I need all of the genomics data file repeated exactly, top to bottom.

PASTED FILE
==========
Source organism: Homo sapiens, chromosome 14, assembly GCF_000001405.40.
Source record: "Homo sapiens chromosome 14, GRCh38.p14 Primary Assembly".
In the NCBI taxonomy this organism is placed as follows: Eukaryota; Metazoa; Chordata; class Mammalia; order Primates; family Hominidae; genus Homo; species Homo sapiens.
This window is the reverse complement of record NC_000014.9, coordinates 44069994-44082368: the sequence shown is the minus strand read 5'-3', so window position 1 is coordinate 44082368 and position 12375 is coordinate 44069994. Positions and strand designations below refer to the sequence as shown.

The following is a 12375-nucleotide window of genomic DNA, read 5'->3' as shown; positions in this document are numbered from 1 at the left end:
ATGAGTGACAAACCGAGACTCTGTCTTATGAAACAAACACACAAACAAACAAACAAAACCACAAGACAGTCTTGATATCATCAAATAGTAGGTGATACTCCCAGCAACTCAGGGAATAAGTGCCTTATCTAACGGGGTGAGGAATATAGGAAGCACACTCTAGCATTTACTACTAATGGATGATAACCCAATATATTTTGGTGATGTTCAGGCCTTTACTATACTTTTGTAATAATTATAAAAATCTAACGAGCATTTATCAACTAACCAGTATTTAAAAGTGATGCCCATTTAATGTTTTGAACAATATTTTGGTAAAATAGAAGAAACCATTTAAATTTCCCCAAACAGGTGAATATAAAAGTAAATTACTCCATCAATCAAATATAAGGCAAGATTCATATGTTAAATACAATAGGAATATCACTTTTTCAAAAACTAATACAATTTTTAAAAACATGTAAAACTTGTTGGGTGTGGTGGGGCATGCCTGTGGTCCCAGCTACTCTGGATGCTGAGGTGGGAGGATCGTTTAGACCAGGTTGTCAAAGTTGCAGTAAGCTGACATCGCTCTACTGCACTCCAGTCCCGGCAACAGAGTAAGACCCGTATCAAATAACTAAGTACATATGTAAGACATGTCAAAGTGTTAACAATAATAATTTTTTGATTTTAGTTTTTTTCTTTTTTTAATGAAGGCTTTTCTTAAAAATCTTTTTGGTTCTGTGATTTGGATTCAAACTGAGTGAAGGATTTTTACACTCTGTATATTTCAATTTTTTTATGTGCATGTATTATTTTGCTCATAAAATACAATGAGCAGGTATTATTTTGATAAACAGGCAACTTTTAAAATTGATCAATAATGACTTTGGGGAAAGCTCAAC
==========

Source organism: Homo sapiens, chromosome 14, assembly GCF_000001405.40.
Source record: "Homo sapiens chromosome 14, GRCh38.p14 Primary Assembly".
In the NCBI taxonomy this organism is placed as follows: Eukaryota; Metazoa; Chordata; class Mammalia; order Primates; family Hominidae; genus Homo; species Homo sapiens.
This window is the reverse complement of record NC_000014.9, coordinates 44069994-44082368: the sequence shown is the minus strand read 5'-3', so window position 1 is coordinate 44082368 and position 12375 is coordinate 44069994. Positions and strand designations below refer to the sequence as shown.

The following is a 12375-nucleotide window of genomic DNA, read 5'->3' as shown; positions in this document are numbered from 1 at the left end:
ATGAGTGACAAACCGAGACTCTGTCTTATGAAACAAACACACAAACAAACAAACAAAACCACAAGACAGTCTTGATATCATCAAATAGTAGGTGATACTCCCAGCAACTCAGGGAATAAGTGCCTTATCTAACGGGGTGAGGAATATAGGAAGCACACTCTAGCATTTACTACTAATGGATGATAACCCAATATATTTTGGTGATGTTCAGGCCTTTACTATACTTTTGTAATAATTATAAAAATCTAACGAGCATTTATCAACTAACCAGTATTTAAAAGTGATGCCCATTTAATGTTTTGAACAATATTTTGGTAAAATAGAAGAAACCATTTAAATTTCCCCAAACAGGTGAATATAAAAGTAAATTACTCCATCAATCAAATATAAGGCAAGATTCATATGTTAAATACAATAGGAATATCACTTTTTCAAAAACTAATACAATTTTTAAAAACATGTAAAACTTGTTGGGTGTGGTGGGGCATGCCTGTGGTCCCAGCTACTCTGGATGCTGAGGTGGGAGGATCGTTTAGACCAGGTTGTCAAAGTTGCAGTAAGCTGACATCGCTCTACTGCACTCCAGTCCCGGCAACAGAGTAAGACCCGTATCAAATAACTAAGTACATATGTAAGACATGTCAAAGTGTTAACAATAATAATTTTTTGATTTTAGTTTTTTTCTTTTTTTAATGAAGGCTTTTCTTAAAAATCTTTTTGGTTCTGTGATTTGGATTCAAACTGAGTGAAGGATTTTTACACTCTGTATATTTCAATTTTTTTATGTGCATGTATTATTTTGCTCATAAAATACAATGAGCAGGTATTATTTTGATAAACAGGCAACTTTTAAAATTGATCAATAATGACTTTGGGGAAAGCTCAAC